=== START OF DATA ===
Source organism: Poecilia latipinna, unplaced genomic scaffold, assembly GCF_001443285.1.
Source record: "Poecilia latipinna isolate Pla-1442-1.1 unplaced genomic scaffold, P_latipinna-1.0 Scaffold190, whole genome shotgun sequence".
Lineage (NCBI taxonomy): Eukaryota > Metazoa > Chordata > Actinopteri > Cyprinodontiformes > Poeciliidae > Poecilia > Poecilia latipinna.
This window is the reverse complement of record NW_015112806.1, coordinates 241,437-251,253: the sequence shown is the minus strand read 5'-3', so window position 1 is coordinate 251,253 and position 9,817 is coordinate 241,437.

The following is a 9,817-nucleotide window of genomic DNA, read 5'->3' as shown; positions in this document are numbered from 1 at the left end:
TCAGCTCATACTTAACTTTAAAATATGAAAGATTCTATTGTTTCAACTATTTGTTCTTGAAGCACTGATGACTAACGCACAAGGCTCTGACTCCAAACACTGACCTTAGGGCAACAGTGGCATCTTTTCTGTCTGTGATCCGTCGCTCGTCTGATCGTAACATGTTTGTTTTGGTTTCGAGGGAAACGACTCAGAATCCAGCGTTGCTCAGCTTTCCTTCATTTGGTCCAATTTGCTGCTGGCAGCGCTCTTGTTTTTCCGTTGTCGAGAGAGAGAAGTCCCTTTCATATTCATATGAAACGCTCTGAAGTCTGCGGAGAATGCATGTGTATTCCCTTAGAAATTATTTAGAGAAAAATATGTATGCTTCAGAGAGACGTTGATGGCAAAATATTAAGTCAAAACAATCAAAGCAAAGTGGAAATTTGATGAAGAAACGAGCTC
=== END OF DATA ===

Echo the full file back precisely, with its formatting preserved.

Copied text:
Source organism: Poecilia latipinna, unplaced genomic scaffold, assembly GCF_001443285.1.
Source record: "Poecilia latipinna isolate Pla-1442-1.1 unplaced genomic scaffold, P_latipinna-1.0 Scaffold190, whole genome shotgun sequence".
Lineage (NCBI taxonomy): Eukaryota > Metazoa > Chordata > Actinopteri > Cyprinodontiformes > Poeciliidae > Poecilia > Poecilia latipinna.
This window is the reverse complement of record NW_015112806.1, coordinates 241,437-251,253: the sequence shown is the minus strand read 5'-3', so window position 1 is coordinate 251,253 and position 9,817 is coordinate 241,437.

The following is a 9,817-nucleotide window of genomic DNA, read 5'->3' as shown; positions in this document are numbered from 1 at the left end:
TCAGCTCATACTTAACTTTAAAATATGAAAGATTCTATTGTTTCAACTATTTGTTCTTGAAGCACTGATGACTAACGCACAAGGCTCTGACTCCAAACACTGACCTTAGGGCAACAGTGGCATCTTTTCTGTCTGTGATCCGTCGCTCGTCTGATCGTAACATGTTTGTTTTGGTTTCGAGGGAAACGACTCAGAATCCAGCGTTGCTCAGCTTTCCTTCATTTGGTCCAATTTGCTGCTGGCAGCGCTCTTGTTTTTCCGTTGTCGAGAGAGAGAAGTCCCTTTCATATTCATATGAAACGCTCTGAAGTCTGCGGAGAATGCATGTGTATTCCCTTAGAAATTATTTAGAGAAAAATATGTATGCTTCAGAGAGACGTTGATGGCAAAATATTAAGTCAAAACAATCAAAGCAAAGTGGAAATTTGATGAAGAAACGAGCTC